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Discriminative stimulus effects of diazepam in rats: evidence for a maximal effect.
J Pharmacol Exp Ther. 1983 Oct; 227(1):160-6.JP

Abstract

Rats were trained to discriminate between saline and either 0.3, 1.0, 3.0 or 6.0 mg/kg of diazepam in a two-choice, discrete-trial avoidance procedure. Diazepam, chlordiazepoxide, flurazepam and pentobarbital occasioned dose-related increases in diazepam-appropriate responding in all four training dose groups. Increasing the training dose of diazepam from 0.3 to 1.0 mg/kg resulted in approximately a 3-fold shift to the right in the dose-effect curves for each of these four drugs. However, increasing the training dose to 3.0 or 6.0 mg/kg did not result in additional, concomitant shifts in these dose-effect curves. Moreover, the dose-effect curves of nine additional benzodiazepine analogs also did not differ markedly in rats trained with either 1.0 or 3.0 mg/kg of diazepam. The nonbenzodiazepines ethanol, phencyclidine, cyproheptadine and ketocyclazocine failed to produce diazepam-like discriminative stimuli in rats trained with either 0.3, 1.0 or 3.0 mg/kg of diazepam. In rats trained with 1.0 mg/kg of diazepam, Ro 11-6896, but not its inactive stereoisomer Ro 11-6893, occasioned diazepam-appropriate responding. Furthermore, the selective benzodiazepine antagonist CGS8216 blocked the effects of diazepam but not the diazepam-like effects of pentobarbital. These results demonstrate that the discriminative effects of diazepam are qualitatively similar across this 20-fold range of training doses; quantitatively, the discriminative effects of diazepam appear to reach a maximum and plateau above a training dose of 1.0 mg/kg in rats.(

ABSTRACT

TRUNCATED AT 250 WORDS)

Authors

No affiliation info availableNo affiliation info available

Pub Type(s)

Journal Article

Language

eng

PubMed ID

6137554

Citation

Shannon, H E., and S Herling. "Discriminative Stimulus Effects of Diazepam in Rats: Evidence for a Maximal Effect." The Journal of Pharmacology and Experimental Therapeutics, vol. 227, no. 1, 1983, pp. 160-6.
Shannon HE, Herling S. Discriminative stimulus effects of diazepam in rats: evidence for a maximal effect. J Pharmacol Exp Ther. 1983;227(1):160-6.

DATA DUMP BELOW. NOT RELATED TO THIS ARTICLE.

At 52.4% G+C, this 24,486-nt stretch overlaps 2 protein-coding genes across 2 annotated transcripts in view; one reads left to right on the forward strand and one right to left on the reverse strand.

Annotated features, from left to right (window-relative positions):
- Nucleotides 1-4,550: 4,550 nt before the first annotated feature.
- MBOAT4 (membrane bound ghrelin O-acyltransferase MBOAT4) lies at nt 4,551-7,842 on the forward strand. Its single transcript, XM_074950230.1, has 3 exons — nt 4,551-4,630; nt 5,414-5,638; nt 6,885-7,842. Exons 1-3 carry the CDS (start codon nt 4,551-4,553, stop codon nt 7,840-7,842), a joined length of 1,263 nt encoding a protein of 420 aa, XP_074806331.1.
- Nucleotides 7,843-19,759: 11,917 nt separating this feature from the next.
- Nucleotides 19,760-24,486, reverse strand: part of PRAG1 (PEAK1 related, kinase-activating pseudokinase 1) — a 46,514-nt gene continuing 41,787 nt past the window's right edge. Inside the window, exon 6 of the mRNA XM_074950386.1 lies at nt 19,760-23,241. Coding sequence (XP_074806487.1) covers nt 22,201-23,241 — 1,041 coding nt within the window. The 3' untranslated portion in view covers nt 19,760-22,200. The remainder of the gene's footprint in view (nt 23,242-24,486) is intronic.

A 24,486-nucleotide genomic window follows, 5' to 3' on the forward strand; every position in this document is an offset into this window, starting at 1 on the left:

Shannon, H. E., & Herling, S. (1983). Discriminative stimulus effects of diazepam in rats: evidence for a maximal effect. The Journal of Pharmacology and Experimental Therapeutics, 227(1), 160-6.
Shannon HE, Herling S. Discriminative Stimulus Effects of Diazepam in Rats: Evidence for a Maximal Effect. J Pharmacol Exp Ther. 1983;227(1):160-6. PubMed PMID: 6137554.
* Article titles in AMA citation format should be in sentence-case
TY - JOUR T1 - Discriminative stimulus effects of diazepam in rats: evidence for a maximal effect. AU - Shannon,H E, AU - Herling,S, PY - 1983/10/1/pubmed PY - 1983/10/1/medline PY - 1983/10/1/entrez SP - 160 EP - 6 JF - The Journal of pharmacology and experimental therapeutics JO - J. Pharmacol. Exp. Ther. VL - 227 IS - 1 N2 - Rats were trained to discriminate between saline and either 0.3, 1.0, 3.0 or 6.0 mg/kg of diazepam in a two-choice, discrete-trial avoidance procedure. Diazepam, chlordiazepoxide, flurazepam and pentobarbital occasioned dose-related increases in diazepam-appropriate responding in all four training dose groups. Increasing the training dose of diazepam from 0.3 to 1.0 mg/kg resulted in approximately a 3-fold shift to the right in the dose-effect curves for each of these four drugs. However, increasing the training dose to 3.0 or 6.0 mg/kg did not result in additional, concomitant shifts in these dose-effect curves. Moreover, the dose-effect curves of nine additional benzodiazepine analogs also did not differ markedly in rats trained with either 1.0 or 3.0 mg/kg of diazepam. The nonbenzodiazepines ethanol, phencyclidine, cyproheptadine and ketocyclazocine failed to produce diazepam-like discriminative stimuli in rats trained with either 0.3, 1.0 or 3.0 mg/kg of diazepam. In rats trained with 1.0 mg/kg of diazepam, Ro 11-6896, but not its inactive stereoisomer Ro 11-6893, occasioned diazepam-appropriate responding. Furthermore, the selective benzodiazepine antagonist CGS8216 blocked the effects of diazepam but not the diazepam-like effects of pentobarbital. These results demonstrate that the discriminative effects of diazepam are qualitatively similar across this 20-fold range of training doses; quantitatively, the discriminative effects of diazepam appear to reach a maximum and plateau above a training dose of 1.0 mg/kg in rats.(ABSTRACT TRUNCATED AT 250 WORDS) SN - 0022-3565 UR - https://www.unboundmedicine.com/medline/citation/6137554/Discriminative_stimulus_effects_of_diazepam_in_rats:_evidence_for_a_maximal_effect_ L2 - http://jpet.aspetjournals.org/cgi/pmidlookup?view=long&pmid=6137554 DB - PRIME DP - Unbound Medicine ER -